What’s on your summer checklist? I’m excited for chill summer weekends with nothing on the docket but listening for the ice-cream truck. Here are 10 more laid-back things the boys and I are looking forward to…
1. Just knock around. “Tell me, what is it you plan to do / with your one wild and precious life?” wrote poet Mary Oliver. Her quote is often used in career articles or pep talks, but she wasn’t talking about working hard; she was describing watching a grasshopper in the grass. So, take a minute to watch a grasshopper, or slooowwwwlllly eat an ice cream cone, or spot constellations in the night sky (or ceiling). That’s wild-and-precious-life stuff.
2. Take a shower in the dark. The other day, I woke up early and wasn’t ready for bright lights. So, I stepped into the shower in the dark and it felt spa-light and calming. Maybe next time I’ll light a candle.
3. Play a board game but make it interesting. Nine-year-old Anton loves the thrill of betting, so we play Dog Bingo for 50 cents each round. It makes me laugh how invested we get. Alternately, predict your future by playing M.A.S.H.
4. Watch a bunch of TV and don’t worry about it. The whole thing about summer is that you get to take your foot off the gas. May I suggest Frasier? Or any of these great series.
5. Text a compliment to a friend. Prompts: what makes them beautiful, why they crack you up, the moment you knew you’d be friends…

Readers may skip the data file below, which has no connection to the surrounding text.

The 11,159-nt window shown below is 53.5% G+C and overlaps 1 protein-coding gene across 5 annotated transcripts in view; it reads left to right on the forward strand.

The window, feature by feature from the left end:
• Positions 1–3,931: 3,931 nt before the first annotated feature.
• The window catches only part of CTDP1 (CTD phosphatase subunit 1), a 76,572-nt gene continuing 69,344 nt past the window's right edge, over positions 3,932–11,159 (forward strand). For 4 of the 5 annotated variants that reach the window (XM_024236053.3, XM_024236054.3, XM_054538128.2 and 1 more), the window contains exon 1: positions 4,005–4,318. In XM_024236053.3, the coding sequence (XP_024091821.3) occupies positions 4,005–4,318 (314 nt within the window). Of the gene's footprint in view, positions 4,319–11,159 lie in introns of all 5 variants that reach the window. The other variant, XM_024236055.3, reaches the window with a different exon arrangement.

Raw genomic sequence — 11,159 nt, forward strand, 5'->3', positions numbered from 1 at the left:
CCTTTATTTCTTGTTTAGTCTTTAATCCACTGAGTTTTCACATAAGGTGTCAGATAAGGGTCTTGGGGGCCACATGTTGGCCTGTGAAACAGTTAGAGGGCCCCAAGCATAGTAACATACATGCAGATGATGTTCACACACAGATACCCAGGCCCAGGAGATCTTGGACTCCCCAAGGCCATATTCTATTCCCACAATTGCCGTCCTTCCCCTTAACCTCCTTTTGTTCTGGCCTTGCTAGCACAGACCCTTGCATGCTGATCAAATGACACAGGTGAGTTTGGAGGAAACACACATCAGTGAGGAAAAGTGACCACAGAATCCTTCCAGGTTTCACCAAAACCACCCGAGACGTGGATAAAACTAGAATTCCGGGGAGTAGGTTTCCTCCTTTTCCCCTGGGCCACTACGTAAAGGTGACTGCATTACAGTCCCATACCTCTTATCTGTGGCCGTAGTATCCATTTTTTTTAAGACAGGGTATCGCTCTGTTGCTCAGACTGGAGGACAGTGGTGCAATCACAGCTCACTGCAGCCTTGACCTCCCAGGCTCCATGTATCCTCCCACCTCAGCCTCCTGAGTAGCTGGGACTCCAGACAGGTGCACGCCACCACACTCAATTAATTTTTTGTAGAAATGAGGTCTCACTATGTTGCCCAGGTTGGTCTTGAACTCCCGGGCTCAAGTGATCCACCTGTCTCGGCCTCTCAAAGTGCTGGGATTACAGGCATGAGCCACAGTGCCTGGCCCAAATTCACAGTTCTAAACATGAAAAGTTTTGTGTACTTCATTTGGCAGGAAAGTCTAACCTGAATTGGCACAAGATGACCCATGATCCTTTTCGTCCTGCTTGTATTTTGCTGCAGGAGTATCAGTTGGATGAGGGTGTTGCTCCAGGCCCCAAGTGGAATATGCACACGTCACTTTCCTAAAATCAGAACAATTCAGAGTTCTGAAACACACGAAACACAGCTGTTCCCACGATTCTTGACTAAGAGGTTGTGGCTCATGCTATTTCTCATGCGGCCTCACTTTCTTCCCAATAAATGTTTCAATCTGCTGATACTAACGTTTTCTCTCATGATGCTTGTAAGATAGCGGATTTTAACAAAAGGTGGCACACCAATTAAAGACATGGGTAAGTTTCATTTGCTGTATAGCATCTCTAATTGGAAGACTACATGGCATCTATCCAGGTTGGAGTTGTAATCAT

6. Try a new nail color. Every summer, like clockwork, my sister asks me to recommend a nail polish color. For 2023, my emphatic answer is a sheer blush.
7. Sit at a café and soak up the conversation. A reader named Alicia described her simple pleasure as, “listening to strangers’ pleasant idle chatter, e.g. on public transportation, in hair salons, etc.” It’s like people-watching but sometimes juicier.
8. Make orange juice popsicles, like we did growing up in the Midwest, or whip up the perfect snack before dinner.
9. Just add water. This parenting advice works for grown-ups, too. Jump in a pool, drive through a car wash, wade in the ocean, run through the sprinklers. (I’m kind of curious about Swimply, which is like the Airbnb of pools — has anyone tried it?)
10. Make a list of your personal delights. When readers shared their hobbies, I especially loved Leighton’s answer: “I’ve always had a hard time remembering what I enjoy doing, so I began keeping lists titled ‘Things I Do for Fun.’ Not knowing what I like doing has always made me feel like a robot, but as it turns out, I’m not a robot. I’m just neurodivergent!” I love the idea of writing down ideas for your free time.
What’s on your summer checklist? And here’s the best parenting advice I ever got.
P.S. Trying out slow parenting, and surprising things about raising kids in Northern Ireland, France and Japan. Plus, past summer ideas here and here.
(Top photo by Nicki Sebastian, dog photo by Jenny Rosenstrach.)